On April 22, 2013, Alec Johnson disrupted construction of the Keystone XL Pipeline near Tushka, Oklahoma by chaining himself to heavy equipment and effectively halting work. Eventually the police were called and Mr. Johnson was removed from the site and arrested. Now, more than a year after his arrest, Alec Johnson will attempt to make US history becoming the first to argue that he was justified in breaking the law to prevent a greater harm: the urgent threat of climate change.
This kind of ‘necessity’ defense rooted in climate justice could have national implications for the growing movement of resistance to the fossil fuel industry across the US.
Mr. Johnson will argue that enforcing future generation’s rights to a stable climate and livable environment is not a crime. His defense will introduce a commanding consensus of climate science, including that of renowned climate scientist Dr. James Hansen who is preparing written testimony for the consideration of the court which will make clear that effective action to address the climate crisis is urgent and can no longer be delayed.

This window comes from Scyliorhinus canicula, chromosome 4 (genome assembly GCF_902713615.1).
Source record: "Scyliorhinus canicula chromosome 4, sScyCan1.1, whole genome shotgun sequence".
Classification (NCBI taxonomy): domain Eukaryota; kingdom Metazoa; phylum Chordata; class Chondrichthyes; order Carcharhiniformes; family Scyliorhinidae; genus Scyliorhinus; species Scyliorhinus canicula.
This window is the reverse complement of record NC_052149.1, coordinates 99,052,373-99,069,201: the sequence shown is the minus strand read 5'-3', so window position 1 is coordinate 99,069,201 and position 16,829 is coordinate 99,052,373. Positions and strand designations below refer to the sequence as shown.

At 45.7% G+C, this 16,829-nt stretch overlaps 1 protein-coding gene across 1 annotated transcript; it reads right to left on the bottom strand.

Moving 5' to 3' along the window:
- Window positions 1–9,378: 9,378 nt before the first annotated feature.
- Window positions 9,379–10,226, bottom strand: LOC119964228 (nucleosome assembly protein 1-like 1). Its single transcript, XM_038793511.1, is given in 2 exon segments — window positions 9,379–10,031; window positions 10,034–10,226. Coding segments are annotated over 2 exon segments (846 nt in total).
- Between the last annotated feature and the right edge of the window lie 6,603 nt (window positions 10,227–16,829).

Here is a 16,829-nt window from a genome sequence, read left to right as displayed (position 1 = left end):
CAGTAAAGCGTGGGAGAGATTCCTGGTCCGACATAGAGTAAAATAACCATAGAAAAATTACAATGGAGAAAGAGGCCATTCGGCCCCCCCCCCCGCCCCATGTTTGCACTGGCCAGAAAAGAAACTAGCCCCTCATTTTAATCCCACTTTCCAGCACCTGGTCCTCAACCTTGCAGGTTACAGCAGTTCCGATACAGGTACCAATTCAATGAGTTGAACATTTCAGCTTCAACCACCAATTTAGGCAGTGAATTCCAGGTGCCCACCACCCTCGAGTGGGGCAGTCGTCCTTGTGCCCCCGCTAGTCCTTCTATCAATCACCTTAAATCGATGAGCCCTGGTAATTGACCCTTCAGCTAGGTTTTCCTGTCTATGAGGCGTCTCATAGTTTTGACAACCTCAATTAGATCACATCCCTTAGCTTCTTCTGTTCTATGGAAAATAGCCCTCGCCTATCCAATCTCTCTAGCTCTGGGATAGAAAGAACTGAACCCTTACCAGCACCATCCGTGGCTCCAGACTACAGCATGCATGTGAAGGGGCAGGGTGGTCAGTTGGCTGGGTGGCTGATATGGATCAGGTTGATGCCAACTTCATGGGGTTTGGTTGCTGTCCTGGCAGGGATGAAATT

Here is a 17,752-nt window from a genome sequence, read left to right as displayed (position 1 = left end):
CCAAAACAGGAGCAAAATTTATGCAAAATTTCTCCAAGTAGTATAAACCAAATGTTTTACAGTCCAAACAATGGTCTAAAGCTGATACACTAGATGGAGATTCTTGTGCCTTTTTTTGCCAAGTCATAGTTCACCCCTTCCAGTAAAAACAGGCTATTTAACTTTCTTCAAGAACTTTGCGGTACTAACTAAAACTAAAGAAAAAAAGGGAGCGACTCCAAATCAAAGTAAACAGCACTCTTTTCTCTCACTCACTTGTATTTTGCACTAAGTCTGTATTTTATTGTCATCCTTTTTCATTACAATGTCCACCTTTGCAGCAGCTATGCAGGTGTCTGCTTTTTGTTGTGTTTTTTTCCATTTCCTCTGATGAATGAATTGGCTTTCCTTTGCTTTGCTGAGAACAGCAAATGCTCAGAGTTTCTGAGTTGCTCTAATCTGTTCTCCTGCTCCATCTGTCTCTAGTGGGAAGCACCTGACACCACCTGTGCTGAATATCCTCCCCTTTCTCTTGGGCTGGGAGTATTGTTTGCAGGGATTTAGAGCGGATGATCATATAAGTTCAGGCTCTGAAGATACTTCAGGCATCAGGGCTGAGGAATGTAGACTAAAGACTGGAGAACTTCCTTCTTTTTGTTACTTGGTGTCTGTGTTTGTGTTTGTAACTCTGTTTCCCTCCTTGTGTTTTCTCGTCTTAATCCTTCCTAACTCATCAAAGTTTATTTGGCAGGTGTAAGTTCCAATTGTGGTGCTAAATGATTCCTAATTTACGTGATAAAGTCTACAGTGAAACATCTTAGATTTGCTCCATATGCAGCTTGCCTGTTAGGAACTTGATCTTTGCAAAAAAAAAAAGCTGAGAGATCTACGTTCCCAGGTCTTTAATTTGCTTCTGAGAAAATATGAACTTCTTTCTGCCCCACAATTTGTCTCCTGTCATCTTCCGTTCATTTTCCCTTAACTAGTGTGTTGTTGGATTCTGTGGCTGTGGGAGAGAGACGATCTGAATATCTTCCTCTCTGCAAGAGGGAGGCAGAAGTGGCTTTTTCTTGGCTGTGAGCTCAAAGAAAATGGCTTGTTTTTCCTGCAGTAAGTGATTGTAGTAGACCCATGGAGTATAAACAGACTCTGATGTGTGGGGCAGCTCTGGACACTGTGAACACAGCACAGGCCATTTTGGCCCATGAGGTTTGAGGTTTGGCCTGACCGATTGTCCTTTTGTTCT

Mr. Johnson draws attention to imminent health and safety risks posed by Keystone XL. He addressed contamination threats to people living near the 1,700 mile pipeline route, the health problems experienced by First Nations communities from the extraction of tar sands, which is the product that flows through the KXL pipeline, as well as the toxic refinery emissions that it is forcing upon Gulf coast communities.